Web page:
Once outside Orwell learns what has happened. On June 15, Andrés Nin was arrested. Nin was a leftist communist and former POUM member who became Minister of Justice in Catalonia. The Hotel Falcón, a POUM building, was raided and POUM militiamen were arrested. On June 16 the POUM was declared an illegal organization. All its buildings were seized and many of its party members and militiamen were swept up in raids to be imprisoned without any charges filed. Government propaganda now claims the POUM is collaborating with the fascists. Orwell hears rumors people are being shot in jail; in Nin's case, he believes it is true. "From that day to this Nin has never been heard of alive again," Orwell remarks. POUM members and foreign POUM militia volunteers are being "disappeared." Wives are arrested to put pressure on the husbands to turn themselves in. The government keeps all these events a secret from militiamen at the front. In the rear, the government persecutes the POUM, while at the front the POUM militias go on fighting for the government's objectives.

Orwell's wife tells him about his friends' fates. Williams and Stafford Cottman have gone into hiding. John McNair had been in France, but in solidarity he rushed back to Spain when he heard the POUM was declared illegal. Georges Kopp has been arrested, news that stuns Orwell. Kopp had "sacrificed everything—family, nationality, livelihood—simply to come to Spain and fight against Fascism."

The police have raided Orwell's wife's hotel room and confiscated his books and papers. For some reason they have not yet arrested his wife. Orwell and his wife decide it is safest for her to remain at the hotel; if she leaves the police will follow her. Orwell goes into hiding. He tears up almost everything identifying him as a POUM militiaman. But he has to keep his discharge papers; otherwise he could be arrested as a deserter. Orwell spends a miserable night in a bombed-out church. It occurs to him he never has "any of the correct political reflections" while these cataclysmic historical events are happening. Instead he thinks only of "physical discomfort and a deep desire for this damned nonsense to be over."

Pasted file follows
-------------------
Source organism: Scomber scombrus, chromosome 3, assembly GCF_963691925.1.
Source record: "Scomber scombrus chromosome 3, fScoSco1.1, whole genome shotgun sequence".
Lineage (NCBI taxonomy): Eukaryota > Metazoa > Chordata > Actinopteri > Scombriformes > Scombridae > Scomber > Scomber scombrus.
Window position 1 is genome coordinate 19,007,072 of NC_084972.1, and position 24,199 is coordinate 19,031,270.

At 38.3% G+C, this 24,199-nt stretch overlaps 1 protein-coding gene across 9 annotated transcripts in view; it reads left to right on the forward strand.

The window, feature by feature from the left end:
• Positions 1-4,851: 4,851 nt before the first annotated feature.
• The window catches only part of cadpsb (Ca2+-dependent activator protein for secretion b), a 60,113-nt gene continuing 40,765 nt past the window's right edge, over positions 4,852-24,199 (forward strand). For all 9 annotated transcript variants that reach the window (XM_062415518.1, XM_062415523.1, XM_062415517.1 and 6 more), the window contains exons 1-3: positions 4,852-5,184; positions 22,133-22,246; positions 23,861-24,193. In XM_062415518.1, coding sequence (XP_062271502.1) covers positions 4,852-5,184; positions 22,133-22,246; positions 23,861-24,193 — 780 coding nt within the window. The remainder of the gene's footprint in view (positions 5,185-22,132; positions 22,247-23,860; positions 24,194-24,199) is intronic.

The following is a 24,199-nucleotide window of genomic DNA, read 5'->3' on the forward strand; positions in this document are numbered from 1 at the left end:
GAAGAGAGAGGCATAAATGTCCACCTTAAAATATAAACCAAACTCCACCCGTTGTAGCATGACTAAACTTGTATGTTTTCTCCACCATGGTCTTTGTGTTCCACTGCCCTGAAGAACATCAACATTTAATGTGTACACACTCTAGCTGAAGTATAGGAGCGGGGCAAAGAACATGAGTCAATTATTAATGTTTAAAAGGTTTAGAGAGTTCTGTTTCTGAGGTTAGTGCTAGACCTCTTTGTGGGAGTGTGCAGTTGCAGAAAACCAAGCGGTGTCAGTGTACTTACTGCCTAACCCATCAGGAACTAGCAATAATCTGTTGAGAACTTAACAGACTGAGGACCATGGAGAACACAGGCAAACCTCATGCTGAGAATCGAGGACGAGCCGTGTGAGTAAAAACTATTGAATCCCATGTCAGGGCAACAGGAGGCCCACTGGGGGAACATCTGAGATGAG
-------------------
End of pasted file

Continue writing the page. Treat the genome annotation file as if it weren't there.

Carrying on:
Analysis

The conflict between the government and the POUM leads Orwell into situations that could be described as "Orwellian," a term referring to the dystopian, totalitarian society depicted in George Orwell's novel 1984 (published 1949). In that novel an oppressive government administers every aspect of its citizens' lives, while propaganda pushes them to accept illogical and false statements as true. In the aftermath of the street fighting, Orwell marvels at the illogic of the POUM's being declared illegal in retrospect: "the POUM was now illegal, and therefore one was breaking the law by having previously belonged to it."

In another mind-bending feat of illogic and self-dealing, the government prevents news of the POUM'S alleged fascist plot from reaching the front, and likewise the government suppresses news of the arrests, imprisonments, and disappearances of POUM members. This suppression of news means the government continues to accept the sacrifice of POUM militiamen's lives at the front while simultaneously persecuting POUM members in the rear. This dishonesty on the part of the government is "the detail that most sticks in my throat," says Orwell. Considering he was shot in the throat only weeks before, the choice of metaphor is perhaps significant.